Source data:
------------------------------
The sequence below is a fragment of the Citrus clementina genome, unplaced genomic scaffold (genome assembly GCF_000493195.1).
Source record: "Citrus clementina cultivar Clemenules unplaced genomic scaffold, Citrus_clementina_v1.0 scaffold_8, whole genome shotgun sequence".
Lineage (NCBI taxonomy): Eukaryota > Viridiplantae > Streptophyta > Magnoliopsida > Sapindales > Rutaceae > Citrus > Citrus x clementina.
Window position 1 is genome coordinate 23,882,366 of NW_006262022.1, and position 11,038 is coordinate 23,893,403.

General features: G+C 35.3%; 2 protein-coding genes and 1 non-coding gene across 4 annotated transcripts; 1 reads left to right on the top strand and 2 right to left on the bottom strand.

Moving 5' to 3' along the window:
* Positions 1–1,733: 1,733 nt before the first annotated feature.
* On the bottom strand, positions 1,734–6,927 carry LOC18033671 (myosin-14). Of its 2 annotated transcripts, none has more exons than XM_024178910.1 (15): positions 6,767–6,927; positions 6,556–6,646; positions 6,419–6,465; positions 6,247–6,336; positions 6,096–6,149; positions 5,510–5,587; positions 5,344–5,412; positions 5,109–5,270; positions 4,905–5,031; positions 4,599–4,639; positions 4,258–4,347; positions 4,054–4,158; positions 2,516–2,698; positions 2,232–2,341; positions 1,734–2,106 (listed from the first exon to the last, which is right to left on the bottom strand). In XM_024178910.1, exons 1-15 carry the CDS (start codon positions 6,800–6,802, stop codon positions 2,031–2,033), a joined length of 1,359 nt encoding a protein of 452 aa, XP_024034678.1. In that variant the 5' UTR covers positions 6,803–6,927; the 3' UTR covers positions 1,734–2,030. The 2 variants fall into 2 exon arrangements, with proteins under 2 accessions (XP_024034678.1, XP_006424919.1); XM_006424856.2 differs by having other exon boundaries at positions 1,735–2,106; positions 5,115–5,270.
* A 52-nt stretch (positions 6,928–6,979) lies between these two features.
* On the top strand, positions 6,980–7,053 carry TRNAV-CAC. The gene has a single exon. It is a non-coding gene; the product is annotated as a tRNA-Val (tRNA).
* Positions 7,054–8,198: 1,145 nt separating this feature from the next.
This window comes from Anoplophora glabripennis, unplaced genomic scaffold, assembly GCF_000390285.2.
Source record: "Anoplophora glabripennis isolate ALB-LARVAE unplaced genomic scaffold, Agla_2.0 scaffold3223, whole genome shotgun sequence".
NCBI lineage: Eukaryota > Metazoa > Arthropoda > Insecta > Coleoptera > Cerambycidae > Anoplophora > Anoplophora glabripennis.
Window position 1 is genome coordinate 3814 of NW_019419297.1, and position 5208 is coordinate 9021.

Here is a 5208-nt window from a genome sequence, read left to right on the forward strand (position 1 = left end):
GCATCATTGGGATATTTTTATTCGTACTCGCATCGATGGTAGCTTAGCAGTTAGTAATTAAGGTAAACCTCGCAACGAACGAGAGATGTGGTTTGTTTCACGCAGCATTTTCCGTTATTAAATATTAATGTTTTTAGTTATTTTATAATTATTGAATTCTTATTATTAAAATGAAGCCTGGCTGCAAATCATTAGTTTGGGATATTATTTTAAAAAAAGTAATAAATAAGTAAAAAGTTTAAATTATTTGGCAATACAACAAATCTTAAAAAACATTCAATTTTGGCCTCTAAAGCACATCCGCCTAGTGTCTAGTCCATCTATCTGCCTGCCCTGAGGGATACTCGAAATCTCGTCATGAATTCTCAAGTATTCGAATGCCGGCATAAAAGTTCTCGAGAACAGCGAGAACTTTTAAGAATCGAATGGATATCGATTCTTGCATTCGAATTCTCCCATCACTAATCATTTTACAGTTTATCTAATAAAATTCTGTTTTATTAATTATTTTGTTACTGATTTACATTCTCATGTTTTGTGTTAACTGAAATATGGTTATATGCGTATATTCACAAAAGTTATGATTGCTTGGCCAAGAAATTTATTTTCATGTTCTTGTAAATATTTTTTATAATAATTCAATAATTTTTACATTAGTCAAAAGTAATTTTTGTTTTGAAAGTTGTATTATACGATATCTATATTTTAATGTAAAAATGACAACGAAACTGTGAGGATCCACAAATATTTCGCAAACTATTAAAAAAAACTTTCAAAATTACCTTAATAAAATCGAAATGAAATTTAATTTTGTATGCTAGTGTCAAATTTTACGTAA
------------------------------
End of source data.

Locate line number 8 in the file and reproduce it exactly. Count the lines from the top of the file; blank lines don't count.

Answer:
* On the bottom strand, positions 1,734–6,927 carry LOC18033671 (myosin-14). Of its 2 annotated transcripts, none has more exons than XM_024178910.1 (15): positions 6,767–6,927; positions 6,556–6,646; positions 6,419–6,465; positions 6,247–6,336; positions 6,096–6,149; positions 5,510–5,587; positions 5,344–5,412; positions 5,109–5,270; positions 4,905–5,031; positions 4,599–4,639; positions 4,258–4,347; positions 4,054–4,158; positions 2,516–2,698; positions 2,232–2,341; positions 1,734–2,106 (listed from the first exon to the last, which is right to left on the bottom strand). In XM_024178910.1, exons 1-15 carry the CDS (start codon positions 6,800–6,802, stop codon positions 2,031–2,033), a joined length of 1,359 nt encoding a protein of 452 aa, XP_024034678.1. In that variant the 5' UTR covers positions 6,803–6,927; the 3' UTR covers positions 1,734–2,030. The 2 variants fall into 2 exon arrangements, with proteins under 2 accessions (XP_024034678.1, XP_006424919.1); XM_006424856.2 differs by having other exon boundaries at positions 1,735–2,106; positions 5,115–5,270.